Baltimore Lawyer for CR §3-202: 1st Degree Assault + Bodily Woundings

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Assault is one of the most common violent crimes committed in Maryland.  Charges for first degree assault are the most serious and are typically charged under Md. Code, Criminal Law § 3-202.  If you or a loved one is facing charges for assault in the first degree, contact a lawyer immediately for help with your case.

The Law Offices of Randolph Rice’s Baltimore lawyer for first degree assault charges may be able to take your case and fight the charges against you.  For a free legal consultation and help understanding the potential penalties and legal options involved in your assault case, contact our lawyers today to schedule a free legal consultation.  Our number is (410) 694-7291.

Definition of Assault in the First Degree Under Md. Code § 3-202

Assault is typically defined as intentionally striking or injuring another person without their consent.  Maryland law uses this same basic definition, but it includes an attempt to injure someone as full-fledged assault as well, not “attempted assault.”  Other states might call this crime “aggravated assault,” but Maryland merely uses a different name to describe essentially the same offense.

Assault in the first degree is the most serious form of assault and typically refers to assault that involves “serious physical injury.”  Once again, the injury does not have to actually result under the language of § 3-202, since an attempt to cause such injuries can also count as assault in the first degree.  This means that failed attempts to injure are also included as completed offenses.

Even if there is no serious bodily injury, assault charges can be upgraded to first degree assault if the actor uses a firearm to commit the assault.  This includes many legal firearms, such as handguns, rifles, and shotguns, as well as illegal or heavily regulated firearms like sawed-off shotguns or machine guns.  This means that, since attempted injury counts as assault, intentionally firing a gun toward someone would generally count as first degree assault, even if you miss or fail to cause “serious physical injury.”

“Serious physical injury” is specifically defined in Md. Code, Criminal Law § 3-201(d) to include very severe injuries.  Under this definition, serious physical injury includes injuries that cause a “substantial risk of death,” “disfigurement,” amputation, loss of an organ, or “impairment” in a body part or organ.  This means that superficial wounds without serious scarring would not be considered serious physical injury.  However, the definition of this crime is based on the actor’s intent to cause serious physical injury, not the outcome; just because the victim was lucky enough to walk away with lesser injuries does not necessarily lower the charges to a lesser form of assault.

Penalties for First Degree Assault Under § 3-202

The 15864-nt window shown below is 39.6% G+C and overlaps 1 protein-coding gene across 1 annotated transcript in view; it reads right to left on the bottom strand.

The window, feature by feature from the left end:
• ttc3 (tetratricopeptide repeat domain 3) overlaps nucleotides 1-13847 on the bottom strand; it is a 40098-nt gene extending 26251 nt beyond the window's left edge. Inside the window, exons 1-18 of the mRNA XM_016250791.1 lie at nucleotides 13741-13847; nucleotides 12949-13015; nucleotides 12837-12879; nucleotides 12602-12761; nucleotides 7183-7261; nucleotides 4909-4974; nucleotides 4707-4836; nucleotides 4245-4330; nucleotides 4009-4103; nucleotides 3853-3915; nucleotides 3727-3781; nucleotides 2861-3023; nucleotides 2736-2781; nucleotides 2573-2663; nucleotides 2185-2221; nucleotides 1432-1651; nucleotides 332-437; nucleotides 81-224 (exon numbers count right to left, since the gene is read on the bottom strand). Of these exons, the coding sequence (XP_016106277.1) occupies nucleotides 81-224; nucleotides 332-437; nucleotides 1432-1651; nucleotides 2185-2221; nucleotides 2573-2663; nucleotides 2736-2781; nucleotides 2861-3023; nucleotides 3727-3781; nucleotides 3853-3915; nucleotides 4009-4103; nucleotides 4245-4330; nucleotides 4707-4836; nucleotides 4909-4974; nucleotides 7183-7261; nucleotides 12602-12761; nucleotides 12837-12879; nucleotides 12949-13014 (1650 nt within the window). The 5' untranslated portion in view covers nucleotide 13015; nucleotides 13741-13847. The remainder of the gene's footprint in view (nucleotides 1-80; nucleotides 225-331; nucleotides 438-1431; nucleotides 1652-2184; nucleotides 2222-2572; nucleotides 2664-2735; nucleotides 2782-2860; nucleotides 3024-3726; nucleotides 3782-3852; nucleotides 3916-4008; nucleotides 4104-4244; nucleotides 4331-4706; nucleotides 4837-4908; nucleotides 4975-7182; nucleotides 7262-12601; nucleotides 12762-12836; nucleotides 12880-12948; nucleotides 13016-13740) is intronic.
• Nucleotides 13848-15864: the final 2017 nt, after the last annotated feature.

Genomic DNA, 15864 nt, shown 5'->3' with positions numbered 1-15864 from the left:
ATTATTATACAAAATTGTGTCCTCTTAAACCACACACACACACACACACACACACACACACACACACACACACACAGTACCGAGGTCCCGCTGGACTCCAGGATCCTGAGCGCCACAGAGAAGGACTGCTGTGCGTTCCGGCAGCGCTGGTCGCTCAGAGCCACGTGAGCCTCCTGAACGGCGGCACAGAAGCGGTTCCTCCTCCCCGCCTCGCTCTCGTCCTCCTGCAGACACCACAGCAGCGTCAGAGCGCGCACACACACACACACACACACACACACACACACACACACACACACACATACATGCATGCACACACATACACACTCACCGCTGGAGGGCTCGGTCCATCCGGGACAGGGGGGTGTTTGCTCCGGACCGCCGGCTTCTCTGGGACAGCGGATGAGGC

First degree assault is a very serious felony.  Essentially, charges for assault in the first degree are on the verge of becoming attempted murder charges, and, as such, they carry high fines and potentially long jail terms.  For a conviction of assault in the first degree under Md. Code § 3-202, you could face a felony conviction with up to 25 years in prison.  In addition, you could face fines of around $5,000.

This 25-year sentence is the maximum sentence authorized under the law.  This means that you might not always face exactly 25 years in prison, but it is common for defendants sentenced to such high penalties to serve at least some of that time in prison before being eligible for parole.  Especially since this offense is a felony, it is unlikely that you would be able to avoid jail time if convicted.

In addition to the official criminal penalties, most felony convictions come with other penalties, both legal and societal.  First, a felony conviction typically means you can no longer own a firearm, and it may interfere with your right to vote, child custody, and your ability to keep your job.  Although mandatory background checks are not typically allowed in Baltimore, surrounding towns and cities, as well as certain jobs and professional licensing organizations, may immediately disqualify you for a position or certification if you have a felony conviction on your record.  If you are a non-citizen or permanent resident, facing a felony conviction may also flag you for deportation or other legal issues.

If you or a loved one was charged with assault or assault in the first degree, it is vital to work with an attorney.  Your lawyer might be able to get evidence and arrests suppressed, which can make it harder or impossible for prosecutors to prove you committed the crime.  In addition, we can challenge each element of the crime and force the government to prove the elements beyond a reasonable doubt before you can be convicted.  We may also be able to negotiate reduced charges and sentences or plea agreements to help keep you from a conviction and potentially keep you out of jail if the charges can be dropped or reduced.

Call Our Baltimore Assault Lawyer for a Free Case Consultation

Charges for assault in the first degree can put a substantial strain on your life and potentially put you in jail for a long time.  For help fighting these charges, call an experienced criminal defense lawyer today.  The Law Offices of Randolph Rice’s Baltimore lawyer for assault in the first degree charges may be able to take your case and fight to protect your rights and get charges dropped, reduced, or dismissed.  For a free legal consultation with our attorneys, call our law offices today at (410) 694-7291.


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